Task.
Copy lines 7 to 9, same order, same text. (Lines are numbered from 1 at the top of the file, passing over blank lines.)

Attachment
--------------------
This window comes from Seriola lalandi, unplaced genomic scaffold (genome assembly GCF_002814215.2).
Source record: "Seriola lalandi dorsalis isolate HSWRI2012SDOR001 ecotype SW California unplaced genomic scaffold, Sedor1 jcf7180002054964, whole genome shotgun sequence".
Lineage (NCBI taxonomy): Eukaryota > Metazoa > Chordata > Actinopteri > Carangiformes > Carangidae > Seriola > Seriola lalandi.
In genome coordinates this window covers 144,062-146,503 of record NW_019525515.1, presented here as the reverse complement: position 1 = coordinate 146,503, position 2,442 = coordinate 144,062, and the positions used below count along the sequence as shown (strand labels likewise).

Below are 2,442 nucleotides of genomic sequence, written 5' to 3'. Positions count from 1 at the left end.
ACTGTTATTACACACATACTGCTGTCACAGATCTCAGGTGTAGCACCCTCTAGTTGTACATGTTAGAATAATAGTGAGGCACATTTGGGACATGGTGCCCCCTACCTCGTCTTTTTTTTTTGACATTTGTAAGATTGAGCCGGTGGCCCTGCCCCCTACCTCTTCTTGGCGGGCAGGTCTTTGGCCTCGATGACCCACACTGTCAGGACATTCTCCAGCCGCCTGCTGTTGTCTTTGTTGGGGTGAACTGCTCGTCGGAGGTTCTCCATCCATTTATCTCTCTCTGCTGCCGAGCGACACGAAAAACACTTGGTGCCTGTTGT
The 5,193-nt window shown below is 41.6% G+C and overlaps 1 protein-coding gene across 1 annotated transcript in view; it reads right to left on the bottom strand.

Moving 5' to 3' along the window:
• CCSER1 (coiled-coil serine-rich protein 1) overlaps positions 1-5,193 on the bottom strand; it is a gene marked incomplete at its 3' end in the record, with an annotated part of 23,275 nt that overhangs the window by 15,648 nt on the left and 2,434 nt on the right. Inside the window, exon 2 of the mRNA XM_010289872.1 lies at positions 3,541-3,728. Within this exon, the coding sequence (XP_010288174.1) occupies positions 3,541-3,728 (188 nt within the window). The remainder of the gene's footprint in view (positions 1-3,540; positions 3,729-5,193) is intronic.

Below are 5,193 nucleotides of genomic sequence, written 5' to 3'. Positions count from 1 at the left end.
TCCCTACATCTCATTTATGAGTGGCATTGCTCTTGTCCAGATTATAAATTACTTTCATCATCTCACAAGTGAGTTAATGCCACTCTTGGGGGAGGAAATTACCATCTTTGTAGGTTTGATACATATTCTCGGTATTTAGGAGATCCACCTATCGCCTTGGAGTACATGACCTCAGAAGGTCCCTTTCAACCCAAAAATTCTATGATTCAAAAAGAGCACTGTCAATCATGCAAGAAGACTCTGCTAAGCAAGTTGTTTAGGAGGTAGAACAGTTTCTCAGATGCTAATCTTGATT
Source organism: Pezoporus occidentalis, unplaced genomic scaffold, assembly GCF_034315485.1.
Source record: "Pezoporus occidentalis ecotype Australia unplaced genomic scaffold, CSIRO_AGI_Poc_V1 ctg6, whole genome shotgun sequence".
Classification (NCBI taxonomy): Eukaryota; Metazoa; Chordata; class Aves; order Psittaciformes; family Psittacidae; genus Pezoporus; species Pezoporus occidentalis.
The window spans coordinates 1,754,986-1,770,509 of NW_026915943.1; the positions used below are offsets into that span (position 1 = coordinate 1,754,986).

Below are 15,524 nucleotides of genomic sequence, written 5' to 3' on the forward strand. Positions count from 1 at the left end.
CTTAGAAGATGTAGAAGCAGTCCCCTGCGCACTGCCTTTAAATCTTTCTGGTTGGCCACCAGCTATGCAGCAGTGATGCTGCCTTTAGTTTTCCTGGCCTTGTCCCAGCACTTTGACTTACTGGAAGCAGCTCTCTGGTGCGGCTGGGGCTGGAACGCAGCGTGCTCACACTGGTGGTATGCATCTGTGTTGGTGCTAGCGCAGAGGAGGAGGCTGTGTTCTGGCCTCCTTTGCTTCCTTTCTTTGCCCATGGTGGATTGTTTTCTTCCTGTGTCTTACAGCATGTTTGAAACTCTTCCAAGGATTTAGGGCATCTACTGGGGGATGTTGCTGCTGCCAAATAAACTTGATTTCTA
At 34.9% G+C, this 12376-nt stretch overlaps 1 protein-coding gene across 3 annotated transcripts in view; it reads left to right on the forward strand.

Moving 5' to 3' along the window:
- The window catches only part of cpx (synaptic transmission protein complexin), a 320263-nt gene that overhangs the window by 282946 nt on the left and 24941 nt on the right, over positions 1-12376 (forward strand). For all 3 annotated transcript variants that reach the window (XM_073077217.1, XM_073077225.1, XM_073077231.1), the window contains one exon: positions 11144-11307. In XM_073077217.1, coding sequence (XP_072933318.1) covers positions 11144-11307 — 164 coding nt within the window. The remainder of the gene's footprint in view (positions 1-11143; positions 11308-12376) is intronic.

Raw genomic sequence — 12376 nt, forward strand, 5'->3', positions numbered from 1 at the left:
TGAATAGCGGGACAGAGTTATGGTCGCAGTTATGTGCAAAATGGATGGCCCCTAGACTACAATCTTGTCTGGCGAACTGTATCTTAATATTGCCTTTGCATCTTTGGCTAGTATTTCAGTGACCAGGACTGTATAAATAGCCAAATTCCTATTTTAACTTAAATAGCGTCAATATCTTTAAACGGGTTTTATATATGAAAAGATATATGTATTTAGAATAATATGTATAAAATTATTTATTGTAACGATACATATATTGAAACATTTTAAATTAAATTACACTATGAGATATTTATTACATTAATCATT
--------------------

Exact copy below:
The 5,193-nt window shown below is 41.6% G+C and overlaps 1 protein-coding gene across 1 annotated transcript in view; it reads right to left on the bottom strand.

Moving 5' to 3' along the window:
• CCSER1 (coiled-coil serine-rich protein 1) overlaps positions 1-5,193 on the bottom strand; it is a gene marked incomplete at its 3' end in the record, with an annotated part of 23,275 nt that overhangs the window by 15,648 nt on the left and 2,434 nt on the right. Inside the window, exon 2 of the mRNA XM_010289872.1 lies at positions 3,541-3,728. Within this exon, the coding sequence (XP_010288174.1) occupies positions 3,541-3,728 (188 nt within the window). The remainder of the gene's footprint in view (positions 1-3,540; positions 3,729-5,193) is intronic.